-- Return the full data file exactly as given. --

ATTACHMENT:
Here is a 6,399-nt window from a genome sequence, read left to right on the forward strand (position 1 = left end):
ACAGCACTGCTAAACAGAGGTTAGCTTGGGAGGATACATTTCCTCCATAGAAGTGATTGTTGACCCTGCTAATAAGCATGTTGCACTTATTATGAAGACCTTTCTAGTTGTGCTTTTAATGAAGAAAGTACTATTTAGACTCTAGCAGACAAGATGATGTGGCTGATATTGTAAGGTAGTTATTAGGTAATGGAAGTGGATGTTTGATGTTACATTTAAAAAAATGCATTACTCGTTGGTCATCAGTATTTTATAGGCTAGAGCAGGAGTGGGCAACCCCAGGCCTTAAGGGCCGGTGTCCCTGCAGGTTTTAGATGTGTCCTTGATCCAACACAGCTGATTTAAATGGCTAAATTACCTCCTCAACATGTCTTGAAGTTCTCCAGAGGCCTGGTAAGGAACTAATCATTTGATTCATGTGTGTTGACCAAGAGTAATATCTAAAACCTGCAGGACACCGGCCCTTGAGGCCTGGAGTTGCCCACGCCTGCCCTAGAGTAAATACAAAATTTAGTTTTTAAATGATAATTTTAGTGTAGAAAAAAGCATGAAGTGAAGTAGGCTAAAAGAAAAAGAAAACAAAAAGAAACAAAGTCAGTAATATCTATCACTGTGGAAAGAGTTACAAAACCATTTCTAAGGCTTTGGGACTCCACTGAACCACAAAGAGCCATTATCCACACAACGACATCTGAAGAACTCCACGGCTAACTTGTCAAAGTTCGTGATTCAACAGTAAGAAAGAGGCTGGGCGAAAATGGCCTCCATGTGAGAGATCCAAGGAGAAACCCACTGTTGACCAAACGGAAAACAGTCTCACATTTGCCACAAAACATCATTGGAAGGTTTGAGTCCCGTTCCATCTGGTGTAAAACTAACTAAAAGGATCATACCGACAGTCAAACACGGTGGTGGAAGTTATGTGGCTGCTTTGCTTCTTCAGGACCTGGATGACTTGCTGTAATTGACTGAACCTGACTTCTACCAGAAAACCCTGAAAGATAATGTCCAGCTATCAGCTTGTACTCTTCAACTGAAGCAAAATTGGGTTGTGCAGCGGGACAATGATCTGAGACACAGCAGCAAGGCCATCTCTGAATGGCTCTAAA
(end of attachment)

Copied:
Here is a 6,399-nt window from a genome sequence, read left to right on the forward strand (position 1 = left end):
ACAGCACTGCTAAACAGAGGTTAGCTTGGGAGGATACATTTCCTCCATAGAAGTGATTGTTGACCCTGCTAATAAGCATGTTGCACTTATTATGAAGACCTTTCTAGTTGTGCTTTTAATGAAGAAAGTACTATTTAGACTCTAGCAGACAAGATGATGTGGCTGATATTGTAAGGTAGTTATTAGGTAATGGAAGTGGATGTTTGATGTTACATTTAAAAAAATGCATTACTCGTTGGTCATCAGTATTTTATAGGCTAGAGCAGGAGTGGGCAACCCCAGGCCTTAAGGGCCGGTGTCCCTGCAGGTTTTAGATGTGTCCTTGATCCAACACAGCTGATTTAAATGGCTAAATTACCTCCTCAACATGTCTTGAAGTTCTCCAGAGGCCTGGTAAGGAACTAATCATTTGATTCATGTGTGTTGACCAAGAGTAATATCTAAAACCTGCAGGACACCGGCCCTTGAGGCCTGGAGTTGCCCACGCCTGCCCTAGAGTAAATACAAAATTTAGTTTTTAAATGATAATTTTAGTGTAGAAAAAAGCATGAAGTGAAGTAGGCTAAAAGAAAAAGAAAACAAAAAGAAACAAAGTCAGTAATATCTATCACTGTGGAAAGAGTTACAAAACCATTTCTAAGGCTTTGGGACTCCACTGAACCACAAAGAGCCATTATCCACACAACGACATCTGAAGAACTCCACGGCTAACTTGTCAAAGTTCGTGATTCAACAGTAAGAAAGAGGCTGGGCGAAAATGGCCTCCATGTGAGAGATCCAAGGAGAAACCCACTGTTGACCAAACGGAAAACAGTCTCACATTTGCCACAAAACATCATTGGAAGGTTTGAGTCCCGTTCCATCTGGTGTAAAACTAACTAAAAGGATCATACCGACAGTCAAACACGGTGGTGGAAGTTATGTGGCTGCTTTGCTTCTTCAGGACCTGGATGACTTGCTGTAATTGACTGAACCTGACTTCTACCAGAAAACCCTGAAAGATAATGTCCAGCTATCAGCTTGTACTCTTCAACTGAAGCAAAATTGGGTTGTGCAGCGGGACAATGATCTGAGACACAGCAGCAAGGCCATCTCTGAATGGCTCTAAA